U.S. Senator Kay Hagan announced today her newly created Small Business Advisory Committee. The Small Business Advisory Committee will advise her on legislative issues and assist her in the development of policy proposals to support North Carolina's small businesses. Hagan announced the Committee after a tour of The Nussbaum Center for Entrepreneurship in Greensboro, a non-profit committed to enhancing economic development in Greensboro and the surrounding area. Hagan serves on the Senate Small Business Committee.
"This Advisory Committee will make me an even stronger voice for North Carolina small businesses, which are the key to our state's economic recovery," said Hagan. "A strong support system for small business owners means jobs in our state, and jobs are my top priority. A robust dialogue between the small businesses owners on the ground and the people who craft legislation is crucial to making sure policies in Washington reflect the needs of our small businesses. I am eager to hear from the Advisory Committee about their most pressing needs, and I will be ready to take their advice and policy ideas back to Washington."
The Advisory Committee will be led by four co-chairs and comprised of 15-20 small business owners and advocates from across the state who will meet with Senator Hagan and her staff throughout the year.
The Nussbaum Center works to enhance economic development in Greensboro by operating a business incubator that provides new or emerging businesses with space and resources to test out their ideas and find solid footing. The Nussbaum Center has graduated 130 businesses and more than 1,200 jobs have been created as a result.
At the event, Hagan announced the four Committee co-chairs: Oscar Wong, Founder and Owner of Highland Brewing Company in Asheville and the Small Business Administration's 2012 Person of the Year; Andrea Harris, President of the North Carolina Institute of Minority Economic Development; Paul Wetenhall, President of Ventureprise, a public-private non-profit affiliated with UNC Charlotte that seeks to be a catalyst for entrepreneurial innovation; and John Cooper, Owner of the Mast General Store system. Each of these distinguished Co-Chairs has the experience and expertise to help shape a better small business environment in North Carolina.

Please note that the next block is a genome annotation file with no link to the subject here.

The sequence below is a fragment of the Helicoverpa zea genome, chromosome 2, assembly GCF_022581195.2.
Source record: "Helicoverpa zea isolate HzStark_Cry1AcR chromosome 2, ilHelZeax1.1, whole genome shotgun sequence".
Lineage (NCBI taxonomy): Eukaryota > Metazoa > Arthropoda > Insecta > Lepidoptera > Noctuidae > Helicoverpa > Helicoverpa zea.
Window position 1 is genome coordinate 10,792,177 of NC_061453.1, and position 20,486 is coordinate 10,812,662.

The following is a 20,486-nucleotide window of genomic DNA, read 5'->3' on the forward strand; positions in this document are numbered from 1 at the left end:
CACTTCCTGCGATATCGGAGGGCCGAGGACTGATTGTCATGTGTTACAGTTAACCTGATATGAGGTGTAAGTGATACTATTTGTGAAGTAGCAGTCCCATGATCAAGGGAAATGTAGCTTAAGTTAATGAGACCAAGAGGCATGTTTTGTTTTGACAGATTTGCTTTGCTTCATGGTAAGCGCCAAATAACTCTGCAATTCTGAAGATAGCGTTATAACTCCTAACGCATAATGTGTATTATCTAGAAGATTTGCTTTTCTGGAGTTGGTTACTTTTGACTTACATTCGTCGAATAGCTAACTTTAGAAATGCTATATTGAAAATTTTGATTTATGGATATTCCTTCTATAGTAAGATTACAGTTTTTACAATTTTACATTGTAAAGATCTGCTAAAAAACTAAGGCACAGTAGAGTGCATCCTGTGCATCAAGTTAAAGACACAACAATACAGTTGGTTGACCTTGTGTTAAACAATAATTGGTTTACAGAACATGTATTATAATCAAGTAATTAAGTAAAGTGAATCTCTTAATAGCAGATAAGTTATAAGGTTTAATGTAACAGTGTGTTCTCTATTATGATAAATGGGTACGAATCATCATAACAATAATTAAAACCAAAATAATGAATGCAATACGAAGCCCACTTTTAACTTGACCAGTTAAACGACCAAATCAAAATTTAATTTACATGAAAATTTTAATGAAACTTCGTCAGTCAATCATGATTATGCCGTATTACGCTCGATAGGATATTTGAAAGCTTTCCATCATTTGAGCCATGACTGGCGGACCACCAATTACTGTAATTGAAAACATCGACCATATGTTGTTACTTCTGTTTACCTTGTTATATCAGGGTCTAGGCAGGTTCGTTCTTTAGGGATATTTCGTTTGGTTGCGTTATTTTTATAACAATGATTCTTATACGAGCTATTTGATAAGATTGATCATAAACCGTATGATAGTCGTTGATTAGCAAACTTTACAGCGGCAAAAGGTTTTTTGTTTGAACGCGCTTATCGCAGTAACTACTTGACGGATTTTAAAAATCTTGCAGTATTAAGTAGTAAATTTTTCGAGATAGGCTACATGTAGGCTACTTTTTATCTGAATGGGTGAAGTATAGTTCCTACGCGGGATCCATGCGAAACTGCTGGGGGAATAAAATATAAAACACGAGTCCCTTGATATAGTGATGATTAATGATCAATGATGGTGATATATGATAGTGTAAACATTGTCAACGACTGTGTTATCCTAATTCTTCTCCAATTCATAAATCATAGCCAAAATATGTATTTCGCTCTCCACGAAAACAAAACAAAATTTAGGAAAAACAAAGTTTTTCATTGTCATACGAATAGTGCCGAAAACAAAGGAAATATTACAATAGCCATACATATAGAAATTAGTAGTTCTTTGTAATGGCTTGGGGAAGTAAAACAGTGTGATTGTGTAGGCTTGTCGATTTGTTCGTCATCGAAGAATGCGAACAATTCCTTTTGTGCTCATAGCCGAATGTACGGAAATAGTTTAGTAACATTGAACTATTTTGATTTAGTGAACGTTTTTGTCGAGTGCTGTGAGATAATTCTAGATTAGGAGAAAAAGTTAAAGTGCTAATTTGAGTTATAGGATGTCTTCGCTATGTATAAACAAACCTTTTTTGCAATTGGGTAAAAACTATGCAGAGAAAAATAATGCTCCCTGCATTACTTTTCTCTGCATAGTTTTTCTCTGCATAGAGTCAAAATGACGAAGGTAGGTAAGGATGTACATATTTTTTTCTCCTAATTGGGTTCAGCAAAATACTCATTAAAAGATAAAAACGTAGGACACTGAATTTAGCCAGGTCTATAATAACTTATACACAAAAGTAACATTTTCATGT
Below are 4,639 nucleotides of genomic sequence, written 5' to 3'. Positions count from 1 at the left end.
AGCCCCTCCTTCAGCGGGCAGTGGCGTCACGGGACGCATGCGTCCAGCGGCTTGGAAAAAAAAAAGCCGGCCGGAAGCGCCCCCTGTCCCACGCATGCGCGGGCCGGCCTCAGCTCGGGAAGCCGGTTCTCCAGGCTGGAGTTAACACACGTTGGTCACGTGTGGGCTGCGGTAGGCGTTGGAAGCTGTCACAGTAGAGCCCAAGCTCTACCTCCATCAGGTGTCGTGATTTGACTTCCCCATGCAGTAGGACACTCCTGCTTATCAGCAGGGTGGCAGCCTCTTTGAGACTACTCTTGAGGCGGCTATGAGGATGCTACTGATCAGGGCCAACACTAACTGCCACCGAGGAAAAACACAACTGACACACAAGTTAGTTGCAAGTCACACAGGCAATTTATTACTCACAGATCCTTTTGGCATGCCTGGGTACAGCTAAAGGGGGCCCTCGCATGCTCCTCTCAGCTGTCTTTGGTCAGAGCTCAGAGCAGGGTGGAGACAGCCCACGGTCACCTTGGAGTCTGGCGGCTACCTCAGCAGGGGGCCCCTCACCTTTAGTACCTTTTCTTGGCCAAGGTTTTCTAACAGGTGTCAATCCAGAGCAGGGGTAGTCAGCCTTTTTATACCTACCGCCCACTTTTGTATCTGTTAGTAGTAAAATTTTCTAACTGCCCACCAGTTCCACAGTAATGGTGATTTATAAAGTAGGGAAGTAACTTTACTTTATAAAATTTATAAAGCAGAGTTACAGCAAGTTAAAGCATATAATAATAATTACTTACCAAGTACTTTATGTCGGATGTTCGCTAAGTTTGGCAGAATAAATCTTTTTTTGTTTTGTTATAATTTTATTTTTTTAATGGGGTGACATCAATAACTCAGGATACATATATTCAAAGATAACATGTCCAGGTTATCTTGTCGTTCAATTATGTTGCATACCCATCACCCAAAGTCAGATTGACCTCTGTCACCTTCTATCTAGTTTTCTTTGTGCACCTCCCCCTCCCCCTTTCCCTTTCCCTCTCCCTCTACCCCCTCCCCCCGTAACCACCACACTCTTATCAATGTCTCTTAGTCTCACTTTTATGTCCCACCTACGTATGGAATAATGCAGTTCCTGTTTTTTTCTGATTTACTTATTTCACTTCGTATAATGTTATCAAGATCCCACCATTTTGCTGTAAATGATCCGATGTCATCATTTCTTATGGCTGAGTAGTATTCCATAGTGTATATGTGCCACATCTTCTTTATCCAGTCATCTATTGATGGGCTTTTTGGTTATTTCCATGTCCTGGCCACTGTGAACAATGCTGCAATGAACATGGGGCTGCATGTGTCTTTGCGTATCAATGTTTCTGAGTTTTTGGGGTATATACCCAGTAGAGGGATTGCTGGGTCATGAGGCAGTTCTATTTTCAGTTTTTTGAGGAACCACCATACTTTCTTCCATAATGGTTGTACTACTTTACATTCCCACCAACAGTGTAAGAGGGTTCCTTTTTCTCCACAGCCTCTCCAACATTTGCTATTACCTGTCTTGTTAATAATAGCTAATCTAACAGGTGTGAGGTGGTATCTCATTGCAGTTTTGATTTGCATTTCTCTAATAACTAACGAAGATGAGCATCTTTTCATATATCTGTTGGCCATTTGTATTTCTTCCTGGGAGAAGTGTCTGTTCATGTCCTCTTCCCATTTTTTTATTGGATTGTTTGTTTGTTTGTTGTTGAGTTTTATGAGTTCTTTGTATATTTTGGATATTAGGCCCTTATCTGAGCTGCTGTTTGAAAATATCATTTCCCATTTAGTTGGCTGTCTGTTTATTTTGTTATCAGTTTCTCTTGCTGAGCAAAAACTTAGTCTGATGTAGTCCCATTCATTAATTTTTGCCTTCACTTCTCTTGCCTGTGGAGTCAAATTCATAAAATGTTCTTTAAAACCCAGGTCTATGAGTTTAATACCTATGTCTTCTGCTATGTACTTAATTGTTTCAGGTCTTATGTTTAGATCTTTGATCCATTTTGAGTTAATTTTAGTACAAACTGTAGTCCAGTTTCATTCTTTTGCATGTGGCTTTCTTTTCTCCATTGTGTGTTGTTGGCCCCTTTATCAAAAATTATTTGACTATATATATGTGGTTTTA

"Senator Hagan's formation of a Small Business Advisory Committee is a welcome recognition of the vital role of small business in North Carolina and the US," said Oscar Wong. "I am honored to be included."
"I appreciate Senator Hagan's strong interest in entrepreneurs and her commitment to hearing their voices through the Small Business Advisory Committee," said Paul Wetenhall. "I look forward to serving on Senator Hagan's Small Business Advisory Committee and contributing to national policies that will enable North Carolina's entrepreneurs to start and grow businesses that revitalize our economy, create jobs, and generate wealth."
During her time in the Senate, Hagan has worked to support small business in North Carolina. She has supported measures that increase access to capital for small business owners looking to grow their companies, and she supported the Jumpstart Our Businesses Startups (JOBS) Act, which makes it easier for companies to raise money, go public and hire more workers.
Last Congress, Hagan introduced the Small Business Common Application Act to reduce the paperwork burden that small businesses face when applying for federal assistance by establishing a common application. Hagan introduced the bill after a Small Business Administration study revealed that businesses with less than 20 employees may spend more than $10,500 per employee to comply with federal regulations.
Hagan also fought for the reauthorization of the Export-Import Bank, which doesn't add one dime to the deficit and has supported $2 billion in export sales by 165 North Carolina companies, the majority of which are small businesses.
Earlier this month, Hagan introduced the bipartisan AMERICA Works Act, a commonsense jobs bill to help address the skills gap and ensure that workers are being trained for the jobs that are available now. The legislation, which is supported by the National Association of Manufacturers and many other associations, employers and educators, establishes a national industry-recognized credentialing system that ties the needs of American businesses to the curriculums of community colleges and job-training centers - matching the skills training with the needs of employers. By getting to the core of the skills gap, Hagan's bill ensures businesses small and large have a pool of qualified workers to fill their open positions.